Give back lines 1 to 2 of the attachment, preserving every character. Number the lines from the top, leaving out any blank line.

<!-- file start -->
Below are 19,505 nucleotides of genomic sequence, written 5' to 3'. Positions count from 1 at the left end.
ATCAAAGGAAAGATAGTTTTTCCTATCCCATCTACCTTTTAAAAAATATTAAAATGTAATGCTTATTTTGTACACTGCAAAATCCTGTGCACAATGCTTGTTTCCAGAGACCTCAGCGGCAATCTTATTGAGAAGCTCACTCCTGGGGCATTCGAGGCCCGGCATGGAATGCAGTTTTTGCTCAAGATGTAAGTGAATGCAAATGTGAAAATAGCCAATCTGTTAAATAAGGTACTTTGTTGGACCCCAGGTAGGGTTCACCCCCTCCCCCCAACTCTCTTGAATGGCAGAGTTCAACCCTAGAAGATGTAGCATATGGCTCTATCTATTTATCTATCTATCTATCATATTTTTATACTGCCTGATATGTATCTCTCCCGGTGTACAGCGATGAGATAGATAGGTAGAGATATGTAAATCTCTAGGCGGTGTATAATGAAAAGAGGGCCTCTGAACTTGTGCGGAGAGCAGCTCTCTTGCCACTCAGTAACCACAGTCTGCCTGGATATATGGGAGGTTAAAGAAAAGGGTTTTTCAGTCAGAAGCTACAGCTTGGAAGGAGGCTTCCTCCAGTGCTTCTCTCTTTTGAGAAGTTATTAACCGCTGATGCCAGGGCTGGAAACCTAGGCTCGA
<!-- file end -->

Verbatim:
Below are 19,505 nucleotides of genomic sequence, written 5' to 3'. Positions count from 1 at the left end.
ATCAAAGGAAAGATAGTTTTTCCTATCCCATCTACCTTTTAAAAAATATTAAAATGTAATGCTTATTTTGTACACTGCAAAATCCTGTGCACAATGCTTGTTTCCAGAGACCTCAGCGGCAATCTTATTGAGAAGCTCACTCCTGGGGCATTCGAGGCCCGGCATGGAATGCAGTTTTTGCTCAAGATGTAAGTGAATGCAAATGTGAAAATAGCCAATCTGTTAAATAAGGTACTTTGTTGGACCCCAGGTAGGGTTCACCCCCTCCCCCCAACTCTCTTGAATGGCAGAGTTCAACCCTAGAAGATGTAGCATATGGCTCTATCTATTTATCTATCTATCTATCATATTTTTATACTGCCTGATATGTATCTCTCCCGGTGTACAGCGATGAGATAGATAGGTAGAGATATGTAAATCTCTAGGCGGTGTATAATGAAAAGAGGGCCTCTGAACTTGTGCGGAGAGCAGCTCTCTTGCCACTCAGTAACCACAGTCTGCCTGGATATATGGGAGGTTAAAGAAAAGGGTTTTTCAGTCAGAAGCTACAGCTTGGAAGGAGGCTTCCTCCAGTGCTTCTCTCTTTTGAGAAGTTATTAACCGCTGATGCCAGGGCTGGAAACCTAGGCTCGA